Hepatocellular carcinoma after direct-acting antiviral drug treatment in patients with hepatitis C virus

JGH Open. 2018 Nov 9;3(1):52-60. doi: 10.1002/jgh3.12105. eCollection 2019 Feb.


Background and aim: Given the use of direct-acting antivirals (DAAs) to treat hepatitis C virus (HCV), their effects on hepatocarcinogenesis should be determined.

Methods: This study enrolled 349 patients with HCV who underwent DAA treatment at our hospital between 2014 and 2018. Their median age was 65 years, and 184 were male; 301 cases were of HCV serotype 1, and 48 were of serotype 2. The DAA treatment was daclatasvir/asunaprevir in 107 cases, sofosbuvir (SOF)/ledipasvir in 147 cases, ritonavir-boosted ombitasvir/paritaprevir in 28 cases, elbasvir/grazoprevir in 19 cases, and SOF/ribavirin in 48 cases. The patients' histories included hepatocellular carcinoma (HCC) in 45 cases, liver transplant (LT) in 10 cases, and kidney transplant (KT) in 17 cases.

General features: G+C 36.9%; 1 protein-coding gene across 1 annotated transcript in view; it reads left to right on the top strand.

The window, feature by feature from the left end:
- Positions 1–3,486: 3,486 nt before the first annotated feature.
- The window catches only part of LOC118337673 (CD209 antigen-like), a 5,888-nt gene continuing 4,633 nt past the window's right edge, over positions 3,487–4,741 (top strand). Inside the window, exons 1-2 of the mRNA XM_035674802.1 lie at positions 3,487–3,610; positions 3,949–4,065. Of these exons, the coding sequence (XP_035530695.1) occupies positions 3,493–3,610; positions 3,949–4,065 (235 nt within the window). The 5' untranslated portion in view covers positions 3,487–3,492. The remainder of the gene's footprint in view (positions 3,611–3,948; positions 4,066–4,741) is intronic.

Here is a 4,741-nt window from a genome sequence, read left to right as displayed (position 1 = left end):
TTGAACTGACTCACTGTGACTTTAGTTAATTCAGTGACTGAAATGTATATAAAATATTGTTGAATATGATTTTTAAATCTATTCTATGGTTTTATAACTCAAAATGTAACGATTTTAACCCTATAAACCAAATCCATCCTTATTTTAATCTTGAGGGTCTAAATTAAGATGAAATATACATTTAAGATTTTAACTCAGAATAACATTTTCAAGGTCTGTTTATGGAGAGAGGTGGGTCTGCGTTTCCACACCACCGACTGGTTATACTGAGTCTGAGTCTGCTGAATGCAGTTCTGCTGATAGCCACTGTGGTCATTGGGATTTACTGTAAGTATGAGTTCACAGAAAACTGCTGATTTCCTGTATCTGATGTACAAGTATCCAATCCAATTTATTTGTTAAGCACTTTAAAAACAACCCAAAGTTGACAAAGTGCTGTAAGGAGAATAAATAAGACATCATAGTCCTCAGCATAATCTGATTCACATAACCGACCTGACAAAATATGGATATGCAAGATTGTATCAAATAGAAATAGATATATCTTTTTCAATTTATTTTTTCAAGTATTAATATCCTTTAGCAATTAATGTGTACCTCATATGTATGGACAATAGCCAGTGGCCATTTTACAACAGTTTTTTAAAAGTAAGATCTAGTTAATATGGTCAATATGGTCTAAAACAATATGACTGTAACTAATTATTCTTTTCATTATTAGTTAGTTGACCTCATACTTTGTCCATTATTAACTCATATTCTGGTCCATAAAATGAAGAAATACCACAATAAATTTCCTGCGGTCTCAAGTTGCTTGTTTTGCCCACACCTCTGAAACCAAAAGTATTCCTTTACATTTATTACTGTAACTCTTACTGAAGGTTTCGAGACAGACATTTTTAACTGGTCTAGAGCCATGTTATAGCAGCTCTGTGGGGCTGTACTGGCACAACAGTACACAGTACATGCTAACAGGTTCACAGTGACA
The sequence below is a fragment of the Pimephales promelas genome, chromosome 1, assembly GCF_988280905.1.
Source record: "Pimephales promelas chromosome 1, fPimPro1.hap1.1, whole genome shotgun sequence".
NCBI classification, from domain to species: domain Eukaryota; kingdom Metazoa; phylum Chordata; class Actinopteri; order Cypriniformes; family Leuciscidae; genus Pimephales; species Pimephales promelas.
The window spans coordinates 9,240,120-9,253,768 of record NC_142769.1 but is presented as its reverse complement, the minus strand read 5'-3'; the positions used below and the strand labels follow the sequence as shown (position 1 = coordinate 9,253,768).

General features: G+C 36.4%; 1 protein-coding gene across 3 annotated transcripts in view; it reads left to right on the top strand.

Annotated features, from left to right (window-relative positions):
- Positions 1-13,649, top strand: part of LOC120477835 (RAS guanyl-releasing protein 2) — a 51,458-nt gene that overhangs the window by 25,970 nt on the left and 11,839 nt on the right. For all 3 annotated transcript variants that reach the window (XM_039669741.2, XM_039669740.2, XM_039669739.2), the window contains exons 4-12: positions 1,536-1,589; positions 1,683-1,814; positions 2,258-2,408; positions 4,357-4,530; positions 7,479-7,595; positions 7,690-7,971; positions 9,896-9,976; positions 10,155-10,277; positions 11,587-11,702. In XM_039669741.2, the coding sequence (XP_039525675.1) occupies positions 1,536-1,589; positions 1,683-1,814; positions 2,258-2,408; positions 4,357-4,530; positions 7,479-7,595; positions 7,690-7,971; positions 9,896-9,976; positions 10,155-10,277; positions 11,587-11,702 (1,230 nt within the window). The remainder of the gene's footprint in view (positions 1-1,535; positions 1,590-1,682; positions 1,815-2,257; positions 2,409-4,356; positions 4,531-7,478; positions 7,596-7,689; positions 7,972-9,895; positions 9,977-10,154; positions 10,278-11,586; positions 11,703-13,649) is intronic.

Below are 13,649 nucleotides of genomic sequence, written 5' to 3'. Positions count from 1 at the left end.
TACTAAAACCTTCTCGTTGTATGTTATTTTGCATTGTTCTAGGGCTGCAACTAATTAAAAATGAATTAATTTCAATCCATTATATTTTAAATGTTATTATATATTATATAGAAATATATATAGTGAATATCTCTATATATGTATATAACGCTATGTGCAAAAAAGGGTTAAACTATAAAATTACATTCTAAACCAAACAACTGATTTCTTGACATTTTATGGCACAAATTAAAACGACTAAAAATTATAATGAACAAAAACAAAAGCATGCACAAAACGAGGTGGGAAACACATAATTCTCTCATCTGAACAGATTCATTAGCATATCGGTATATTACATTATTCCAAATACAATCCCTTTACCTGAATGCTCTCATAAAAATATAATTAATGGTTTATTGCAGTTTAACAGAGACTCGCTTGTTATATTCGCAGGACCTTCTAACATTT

Results: Sustained virological responses occurred in 335 cases (96%). DAA treatment was initiated a median of 16.3 months after HCC treatment. After DAA treatment, 15 cases (33%) had recurrence of HCC after a median of 11.6 months, and 3 cases (1%) developed de novo HCC. Six LT patients and one KT patient had HCC; however, no HCC was observed after DAA. The incidence of HCC was significantly higher in patients with multiple HCC treatments in the Cox hazard model (hazard ratio 1.664, 95% confidence interval 1.134-2.441, P < 0.01). Surgical resection or LT reduced the risk of HCC.

Conclusions: DAA did not increase the rate of HCC, even in immunosuppressed patients. However, careful follow-up for HCC recurrence is required in previously treated cases.

Keywords: direct‐acting antivirals; hepatocarcinogenesis; hepatocellular carcinoma.